Brexit Negotiators Race to Reach Breakthrough as Time Runs Short
(Bloomberg) -- Brexit negotiators will begin a brief break on Wednesday, with time running out for both sides to reach a breakthrough over their biggest disagreements.
The U.K. and EU teams, which have been working round the clock in Brussels since last week, each plan to hold internal discussions before formal talks resume in London on Sunday.
The EU’s chief negotiator, Michel Barnier, will brief ambassadors from the bloc’s 27 countries, most likely on Wednesday, while his opposite number, David Frost, is set to update Prime Minister Boris Johnson.
Johnson is now unlikely to speak with European Commission President Ursula von der Leyen this week, as had once been considered, but may do so at the end of next week if a final political push is needed to seal a deal, two people familiar with the discussions said.
Officials on both sides say an accord is in sight, and could be reached between Nov. 13 and Nov. 16 -- but they caution that the negotiations could still break down. While the two sides have made progress in recent days toward narrowing their differences over fishing, the level competitive playing field and how any deal will be enforced, they haven’t yet reached an accord.
Without one, millions of businesses and consumers will face the disruption and additional costs of tariffs and quotas when Britain leaves the EU’s single market on Dec. 31. Because any deal requires the approval of both the U.K. and European parliaments, it needs to be struck by mid-November if it is to be ready in time.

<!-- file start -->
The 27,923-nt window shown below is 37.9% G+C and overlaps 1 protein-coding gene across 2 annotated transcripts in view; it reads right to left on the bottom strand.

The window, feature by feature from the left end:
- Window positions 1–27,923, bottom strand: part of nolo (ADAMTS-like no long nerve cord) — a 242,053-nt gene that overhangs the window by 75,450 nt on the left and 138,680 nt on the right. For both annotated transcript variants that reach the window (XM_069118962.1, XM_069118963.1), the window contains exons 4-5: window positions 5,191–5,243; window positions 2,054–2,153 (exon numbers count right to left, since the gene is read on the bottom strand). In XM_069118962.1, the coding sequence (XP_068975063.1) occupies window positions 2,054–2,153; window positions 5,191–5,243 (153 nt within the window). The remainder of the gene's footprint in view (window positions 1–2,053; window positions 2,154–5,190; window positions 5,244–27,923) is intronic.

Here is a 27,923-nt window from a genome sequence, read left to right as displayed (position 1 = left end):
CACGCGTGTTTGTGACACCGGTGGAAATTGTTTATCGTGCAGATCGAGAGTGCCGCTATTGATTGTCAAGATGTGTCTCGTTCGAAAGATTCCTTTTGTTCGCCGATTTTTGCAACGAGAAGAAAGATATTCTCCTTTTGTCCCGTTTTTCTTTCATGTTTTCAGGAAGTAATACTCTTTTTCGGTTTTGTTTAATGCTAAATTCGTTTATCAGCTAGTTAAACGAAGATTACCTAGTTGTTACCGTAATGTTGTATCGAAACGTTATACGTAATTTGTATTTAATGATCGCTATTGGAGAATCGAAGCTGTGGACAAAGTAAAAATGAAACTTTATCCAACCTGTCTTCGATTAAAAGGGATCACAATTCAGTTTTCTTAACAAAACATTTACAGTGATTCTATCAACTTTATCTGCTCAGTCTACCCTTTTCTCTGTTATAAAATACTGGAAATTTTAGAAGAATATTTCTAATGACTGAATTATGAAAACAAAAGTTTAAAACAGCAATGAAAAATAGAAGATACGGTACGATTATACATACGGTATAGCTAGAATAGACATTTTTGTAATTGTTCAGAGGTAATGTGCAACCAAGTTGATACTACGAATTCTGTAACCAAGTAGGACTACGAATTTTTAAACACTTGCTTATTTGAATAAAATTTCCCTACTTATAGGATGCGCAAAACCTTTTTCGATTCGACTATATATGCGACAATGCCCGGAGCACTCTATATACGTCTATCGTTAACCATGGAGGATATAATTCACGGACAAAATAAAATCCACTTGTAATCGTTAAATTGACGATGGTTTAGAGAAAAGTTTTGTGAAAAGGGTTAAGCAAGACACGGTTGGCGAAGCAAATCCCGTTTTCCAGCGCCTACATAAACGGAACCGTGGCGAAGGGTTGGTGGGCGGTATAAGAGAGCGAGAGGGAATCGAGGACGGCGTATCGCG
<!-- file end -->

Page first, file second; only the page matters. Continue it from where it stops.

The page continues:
“There’s obviously a lot of work still to be done,” European Commission spokesman Daniel Ferrie told reporters in Brussels. “Negotiations are ongoing on all fronts.”
Both sides have made concessions on the level playing field and have reached agreement on some areas, including the parameters of the U.K.’s future state aid policy, officials said. The biggest remaining conflict is over the EU’s push to include so-called ratchet clauses in any accord, something that would bind the U.K. to the EU’s standards as they evolve.
On fishing, the two sides are closer to a tentative compromise that would allow the U.K. to claim it has regained control of British waters -- but decisions about future quotas could be left to a later date. Officials stressed, however, it shouldn’t be called a breakthrough yet. France and other coastal states such as Belgium are pushing strongly for continued access to waters between six and 12 miles off Britain’s coast, something they enjoyed under an agreement that pre-dated Brexit.
Separately, the European Commission held off launching legal action immediately against the U.K. over Johnson’s plan to rewrite parts of the Brexit divorce deal, saying it is still considering its next move.
The bloc had given the U.K. until Oct. 31 to respond to its demand to withdraw parts of the Internal Market Bill that breach the Withdrawal Agreement Johnson struck with the EU last year. A Downing Street spokesman said on Tuesday the U.K. hadn’t replied to the request.
The legislation had threatened to sour relations between the U.K. and EU and put a trade deal between the two sides in jeopardy. But with talks over an accord progressing, people close to both sides of the negotiations have played down the threat. Each party sees the importance of securing a trade deal and, while the EU takes a breach seriously, officials in Brussels have welcomed the British government’s attempt to defuse the situation.
“We are committed to working through the joint committee process to find a satisfactory outcome for both sides,” Johnson’s spokesman, James Slack, told reporters on Tuesday. “That is our overriding priority.”
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